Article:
1) Find good people to collaborate with. This goes beyond working in groups in class. I find it annoying sometimes to be forced to work with a group, rather than allowing you to choose your groups. However, this doesn’t mean I’m a bad groupmate. I’m fantastic. Well, not always, since I’m kind of bossy and try to take over the group. I only do it for the good of the group/grade! Wait, I’ve deviated too much already – find good people to work with. Out of Library School, I am coming out with a core group of friends who I would love to work with in the future. Some of them, I already work with (in terms of presentations, projects, discussions, idea bouncing, etc.), others I haven’t had the chance but I know I work well with them in a group setting. You have to find that special group of people who trust your ideas, who listen to you and whose ideas you trust as well. It’s kind of rare, but when you find those people…it’s like magic.

2) Look beyond libraries. No, I mean REALLY look beyond libraries. Looking for a job has been really stressful lately. However, I’m comforted by the fact that I have applicable skills beyond just a library/information organization. I can really work in a wide variety of places, doing a wide variety of things. I guess this speaks more towards the mind of the student – if they are getting an MLIS, they WANT a library job. However, I came into SLIS knowing that I did not envision painting myself into a corner and only pursuing library jobs. There are only so many libraries hiring, and exponentially more candidates applying for those jobs. Be willing to work at other places – some places, you might not think you’ll like, but you never really know until you try it out.

3) Look beyond libraries. No, I’m not repeating myself. Okay, yeah I sorta am. But really, look beyond libraries in how you apply the skills you are learning. I don’t mean in terms of jobs,but how your ideas and thoughts affect culture, society, people around you, etc. We learned the history of information science in Libr 200, now see how the changes that are occurring in LIS are affecting adjacent fields. Also, look outside of LIS for ideas on how to innovate LIS. Adapt ideas from other fields, test them out, see what works and if it doesn’t, try a new approach. I came into SLIS with a BA in Math, a BS in Sociology, an AA in Geography, and wanting to apply all of these perspectives on LIS. I haven’t quite found my match yet, but I’m working on it!

4) Put yourself out there. Act a fool. Make yourself memorable. Start a blog and talk about weird things. Tweet about your latest incident with a computer. PUT YOURSELF OUT THERE. I’m all about transparency – I don’t (often) hide things. I think I might have coined a new phrase on Facebook recently: Transparency is the new modesty. It’s true though – with the amount of social networks out there and the various ways people can self-publish, it’s really kind of unheard of to be modest. But at the same time, people look down at you if you overshare or post too much. Well. What is it? What’s the proper thing to do? From my perspective, I would prefer to be transparent-  I’d rather let my feelings out there, let my thoughts out there, than to keep them bottled up. In this way, you can engage others. You can find others interested in what you are sharing. You can NETWORK!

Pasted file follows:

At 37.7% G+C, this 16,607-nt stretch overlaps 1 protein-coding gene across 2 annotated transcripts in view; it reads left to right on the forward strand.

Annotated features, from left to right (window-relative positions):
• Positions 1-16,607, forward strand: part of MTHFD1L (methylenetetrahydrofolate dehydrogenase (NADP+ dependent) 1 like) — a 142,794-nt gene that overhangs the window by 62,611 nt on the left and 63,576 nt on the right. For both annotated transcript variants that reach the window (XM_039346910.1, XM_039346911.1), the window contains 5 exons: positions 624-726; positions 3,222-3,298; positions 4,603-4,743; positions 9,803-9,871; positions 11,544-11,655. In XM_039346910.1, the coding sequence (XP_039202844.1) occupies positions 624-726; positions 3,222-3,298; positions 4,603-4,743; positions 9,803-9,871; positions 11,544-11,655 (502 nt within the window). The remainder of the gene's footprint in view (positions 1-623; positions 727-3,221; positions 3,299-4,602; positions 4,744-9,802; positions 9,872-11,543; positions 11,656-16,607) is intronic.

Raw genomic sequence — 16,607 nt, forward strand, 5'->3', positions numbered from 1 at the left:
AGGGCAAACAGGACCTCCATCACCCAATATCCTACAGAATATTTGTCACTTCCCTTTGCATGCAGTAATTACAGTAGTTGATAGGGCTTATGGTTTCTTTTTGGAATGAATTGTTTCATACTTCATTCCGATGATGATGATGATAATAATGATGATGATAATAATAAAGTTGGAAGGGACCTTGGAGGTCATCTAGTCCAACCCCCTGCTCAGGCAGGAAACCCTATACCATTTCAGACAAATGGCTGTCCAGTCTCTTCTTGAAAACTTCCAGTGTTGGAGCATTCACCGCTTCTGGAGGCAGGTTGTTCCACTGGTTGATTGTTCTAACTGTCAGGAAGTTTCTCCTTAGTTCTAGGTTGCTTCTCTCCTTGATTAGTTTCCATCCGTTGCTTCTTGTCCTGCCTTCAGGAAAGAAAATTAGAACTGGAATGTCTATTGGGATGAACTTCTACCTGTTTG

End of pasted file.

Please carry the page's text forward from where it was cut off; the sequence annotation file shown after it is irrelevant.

5) Be happy. Really, this is just a life lesson. I don’t think this is something that Library School should teach you, but something that I’ve realized during my time in Library School. It’s really important to be happy. I was in a period when I wasn’t very happy with my options. It really affected my relationships and my decisions. I knew I had to get myself out, so I started doing things that I liked (sometimes to the detriment of my classwork, but really, You Do You – focus on yourself, and the rest will follow). I eventually came out of it, but still…those few months sucked really badly. But now I know that I need to find that thing that makes me happy and I’ll be okay.

Of this list, I think the most important is BE HAPPY. If you’re happy, everything else will really fall into place.

Okay now. Done with being a sap! *tear*

Connecting our ideas through physical hyper-links

There is a beauty to visualizing connections. I sometimes daydream and think of how things are connected and how they flow from one to the other.

However, my daydreams have nothing on this book.